Wikileaks' Latest Release Of CIA Cyber-Tools Could Blow The Cover On Agency Hacking Operations
WikiLeaks’ latest disclosure of CIA cyber-tools reveals a technique used by the agency to hide its digital tracks, potentially blowing the cover on current and past hacking operations aimed at gathering intelligence on terrorists and other foreign targets.
The release Friday of the CIA’s “Marble Framework” comes less than a month after the WikiLeaks dumped onto the Internet a trove of files — dubbed “Vault 7” — that described the type of malware and methods the CIA uses to gain access to targets’ phones, computers and other electronic devices.
“This appears to be one of the most technically damaging leaks ever done by WikiLeaks, as it seems designed to directly disrupt ongoing CIA operations and attribute previous operations,” said Nicholas Weaver, a computer security researcher at the University of California at Berkeley.
The material includes the secret source code of an “obfuscation” technique used by the CIA so its malware can evade detection by anti-virus systems. The technique is used by all professional hackers, whether they work for the National Security Agency, Moscow’s FSB security agency or the Chinese military. But because the code contains a specific algorithm — a digital fingerprint of sorts — it can now be used to identify CIA hacking operations that had previously been detected but not attributed.
“It’s one thing to say, ‘I got hacked.’ It’s another thing to say, ‘I got hacked by the CIA,’ ” said Jake Williams, founder of Rendition InfoSec, a cybersecurity firm. “I suspect this could cause some foreign policy issues down the road.”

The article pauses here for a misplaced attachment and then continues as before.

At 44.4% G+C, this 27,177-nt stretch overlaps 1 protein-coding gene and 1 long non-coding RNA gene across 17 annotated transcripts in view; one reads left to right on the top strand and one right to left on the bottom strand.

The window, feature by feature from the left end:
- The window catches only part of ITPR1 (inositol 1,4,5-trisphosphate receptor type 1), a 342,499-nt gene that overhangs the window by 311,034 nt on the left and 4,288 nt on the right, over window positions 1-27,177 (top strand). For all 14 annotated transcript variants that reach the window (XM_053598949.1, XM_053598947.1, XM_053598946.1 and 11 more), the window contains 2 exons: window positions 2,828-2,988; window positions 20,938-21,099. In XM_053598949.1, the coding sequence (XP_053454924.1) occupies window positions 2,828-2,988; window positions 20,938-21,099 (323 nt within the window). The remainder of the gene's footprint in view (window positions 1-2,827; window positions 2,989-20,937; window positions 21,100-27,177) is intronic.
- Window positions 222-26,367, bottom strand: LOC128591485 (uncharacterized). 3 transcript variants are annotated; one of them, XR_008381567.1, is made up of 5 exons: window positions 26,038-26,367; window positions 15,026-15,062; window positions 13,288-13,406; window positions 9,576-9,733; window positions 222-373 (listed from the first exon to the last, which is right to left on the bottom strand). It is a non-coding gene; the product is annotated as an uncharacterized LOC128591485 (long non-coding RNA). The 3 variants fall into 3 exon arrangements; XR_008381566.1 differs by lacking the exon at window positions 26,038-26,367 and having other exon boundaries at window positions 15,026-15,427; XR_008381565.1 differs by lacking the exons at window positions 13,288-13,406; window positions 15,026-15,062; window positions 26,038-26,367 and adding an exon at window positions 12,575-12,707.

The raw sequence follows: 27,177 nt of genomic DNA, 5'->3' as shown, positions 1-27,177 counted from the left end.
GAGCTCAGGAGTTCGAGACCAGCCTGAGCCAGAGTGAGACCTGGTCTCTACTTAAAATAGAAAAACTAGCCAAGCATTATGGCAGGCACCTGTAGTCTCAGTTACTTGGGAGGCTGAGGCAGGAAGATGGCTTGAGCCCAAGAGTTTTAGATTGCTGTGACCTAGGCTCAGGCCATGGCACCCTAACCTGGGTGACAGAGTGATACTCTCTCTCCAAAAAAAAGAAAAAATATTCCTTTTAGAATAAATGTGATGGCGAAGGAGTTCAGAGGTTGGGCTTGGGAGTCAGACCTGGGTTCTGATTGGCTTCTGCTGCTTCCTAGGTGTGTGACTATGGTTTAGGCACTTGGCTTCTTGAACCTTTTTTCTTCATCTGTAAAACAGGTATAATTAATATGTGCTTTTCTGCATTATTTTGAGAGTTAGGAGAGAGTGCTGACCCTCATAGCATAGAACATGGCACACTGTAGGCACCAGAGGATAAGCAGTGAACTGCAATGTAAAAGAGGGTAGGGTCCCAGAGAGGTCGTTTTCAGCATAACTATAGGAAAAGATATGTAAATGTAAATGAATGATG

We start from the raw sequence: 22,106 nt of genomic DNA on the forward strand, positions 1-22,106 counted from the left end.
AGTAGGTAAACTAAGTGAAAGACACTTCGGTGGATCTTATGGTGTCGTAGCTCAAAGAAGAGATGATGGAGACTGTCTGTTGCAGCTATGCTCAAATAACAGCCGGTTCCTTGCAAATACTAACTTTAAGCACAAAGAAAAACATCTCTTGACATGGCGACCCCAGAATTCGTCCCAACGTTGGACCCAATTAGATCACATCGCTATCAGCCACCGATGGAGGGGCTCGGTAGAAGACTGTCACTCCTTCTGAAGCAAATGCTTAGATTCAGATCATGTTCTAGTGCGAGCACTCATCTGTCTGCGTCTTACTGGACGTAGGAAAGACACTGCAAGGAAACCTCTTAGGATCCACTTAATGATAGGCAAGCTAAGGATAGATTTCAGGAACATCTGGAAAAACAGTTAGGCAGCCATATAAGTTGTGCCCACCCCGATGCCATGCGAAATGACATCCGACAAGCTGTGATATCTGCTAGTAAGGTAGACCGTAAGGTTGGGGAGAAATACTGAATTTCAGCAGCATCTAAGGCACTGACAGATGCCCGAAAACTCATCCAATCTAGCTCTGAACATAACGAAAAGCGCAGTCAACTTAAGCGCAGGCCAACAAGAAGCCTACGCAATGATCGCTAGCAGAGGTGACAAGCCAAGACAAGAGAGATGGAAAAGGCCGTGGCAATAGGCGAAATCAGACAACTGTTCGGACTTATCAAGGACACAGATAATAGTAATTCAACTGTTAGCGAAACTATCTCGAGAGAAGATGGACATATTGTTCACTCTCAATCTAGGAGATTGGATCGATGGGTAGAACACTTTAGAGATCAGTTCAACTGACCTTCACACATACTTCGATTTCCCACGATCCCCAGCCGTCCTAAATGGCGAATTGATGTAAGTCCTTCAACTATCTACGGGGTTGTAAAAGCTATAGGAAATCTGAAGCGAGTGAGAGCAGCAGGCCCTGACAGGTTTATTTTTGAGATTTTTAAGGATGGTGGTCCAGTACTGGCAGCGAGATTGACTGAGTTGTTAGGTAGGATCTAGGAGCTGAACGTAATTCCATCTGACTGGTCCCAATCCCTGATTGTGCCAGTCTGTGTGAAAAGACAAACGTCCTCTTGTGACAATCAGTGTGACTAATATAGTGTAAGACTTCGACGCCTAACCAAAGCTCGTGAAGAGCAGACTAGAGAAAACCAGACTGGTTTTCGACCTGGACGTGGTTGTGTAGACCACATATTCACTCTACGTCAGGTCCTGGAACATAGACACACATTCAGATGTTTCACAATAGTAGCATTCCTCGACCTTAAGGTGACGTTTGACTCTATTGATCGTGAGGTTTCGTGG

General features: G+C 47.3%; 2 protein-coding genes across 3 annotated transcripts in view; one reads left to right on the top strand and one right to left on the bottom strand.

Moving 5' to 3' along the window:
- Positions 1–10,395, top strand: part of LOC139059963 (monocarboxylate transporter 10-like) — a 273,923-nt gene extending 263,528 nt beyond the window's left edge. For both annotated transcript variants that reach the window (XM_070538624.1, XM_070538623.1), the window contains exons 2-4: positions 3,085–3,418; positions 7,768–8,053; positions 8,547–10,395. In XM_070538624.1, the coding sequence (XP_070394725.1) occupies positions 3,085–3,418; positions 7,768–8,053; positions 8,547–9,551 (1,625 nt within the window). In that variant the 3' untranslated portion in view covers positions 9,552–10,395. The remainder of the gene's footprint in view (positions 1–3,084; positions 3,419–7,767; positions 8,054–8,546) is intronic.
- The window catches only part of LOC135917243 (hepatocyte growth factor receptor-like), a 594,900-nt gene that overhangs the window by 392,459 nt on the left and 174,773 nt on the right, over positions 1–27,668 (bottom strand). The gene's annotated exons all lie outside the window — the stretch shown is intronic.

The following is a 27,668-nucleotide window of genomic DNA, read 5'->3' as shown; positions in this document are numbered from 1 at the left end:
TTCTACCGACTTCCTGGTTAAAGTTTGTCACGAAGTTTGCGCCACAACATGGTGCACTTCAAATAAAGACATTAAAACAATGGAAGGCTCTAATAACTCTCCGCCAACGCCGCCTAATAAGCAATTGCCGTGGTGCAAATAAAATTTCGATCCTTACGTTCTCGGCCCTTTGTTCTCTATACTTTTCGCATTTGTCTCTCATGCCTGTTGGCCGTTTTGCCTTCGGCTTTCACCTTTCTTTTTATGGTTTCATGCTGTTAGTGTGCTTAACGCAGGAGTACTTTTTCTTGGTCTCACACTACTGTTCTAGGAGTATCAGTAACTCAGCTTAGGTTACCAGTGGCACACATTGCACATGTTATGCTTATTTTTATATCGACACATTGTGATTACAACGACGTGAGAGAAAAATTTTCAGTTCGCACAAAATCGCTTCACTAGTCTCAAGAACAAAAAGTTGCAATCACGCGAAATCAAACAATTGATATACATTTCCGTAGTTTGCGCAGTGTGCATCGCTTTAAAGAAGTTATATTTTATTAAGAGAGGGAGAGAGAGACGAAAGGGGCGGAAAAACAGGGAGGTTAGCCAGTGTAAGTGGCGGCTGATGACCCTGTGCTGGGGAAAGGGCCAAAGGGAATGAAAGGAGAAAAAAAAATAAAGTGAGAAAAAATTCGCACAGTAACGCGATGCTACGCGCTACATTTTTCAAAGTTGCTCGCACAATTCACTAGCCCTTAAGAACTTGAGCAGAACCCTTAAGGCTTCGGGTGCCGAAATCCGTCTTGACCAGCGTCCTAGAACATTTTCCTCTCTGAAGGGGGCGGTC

If this source code is used in a majority of CIA hacking operations, Williams said, the release could be “devastating.”
WikiLeaks, founded by Julian Assange, has sought to position itself as a champion of transparency and defender of privacy rights. It described the Marble Framework as “the digital equivalent of a specialized CIA tool to place covers over the English language text on U.S. produced weapons systems before giving them to insurgents secretly backed by the CIA.”
In releasing the material, WikiLeaks tweeted: “CIA Vault 7 Part 3 ‘Marble’ — thousands of CIA viruses and hacking attacks could now be attributed.”
The agency responded angrily.
“Dictators and terrorists have no better friend in the world than Julian Assange, as theirs is the only privacy he protects,” spokesman Dean Boyd said, without commenting on the authenticity of the release.
“The American public should be deeply troubled by any WikiLeaks disclosure designed to damage the intelligence community’s ability to protect America against terrorists and other adversaries,” Boyd said. “Such disclosures not only jeopardize U.S. personnel and operations but also equip our adversaries with tools and information to do us harm.”
CIA hacking operations are much smaller in scale than the NSA’s, designed to enable intelligence-gathering by human spies — more “boutique” than industrial-strength.
WikiLeaks, in its news release, suggested that the obfuscation tool might be used to conduct a “forensic attribution double game” or false-flag operation because it included test samples in Chinese, Russian, Korean, Arabic and Farsi.
But Williams explained that the tests were to ensure that hacking operations using code written in those languages could be hidden. “If you’re trying to false-flag an operation as Chinese, you wouldn’t want to hide those code strings, you’d want everyone to see them,” he said. Moreover, other experts said, attribution is based on more than just malware analysis.
The extent of the damage will take time to assess, and the cost of replacing lost capabilities is expected to be high, experts said. The FBI is investigating how the files were breached.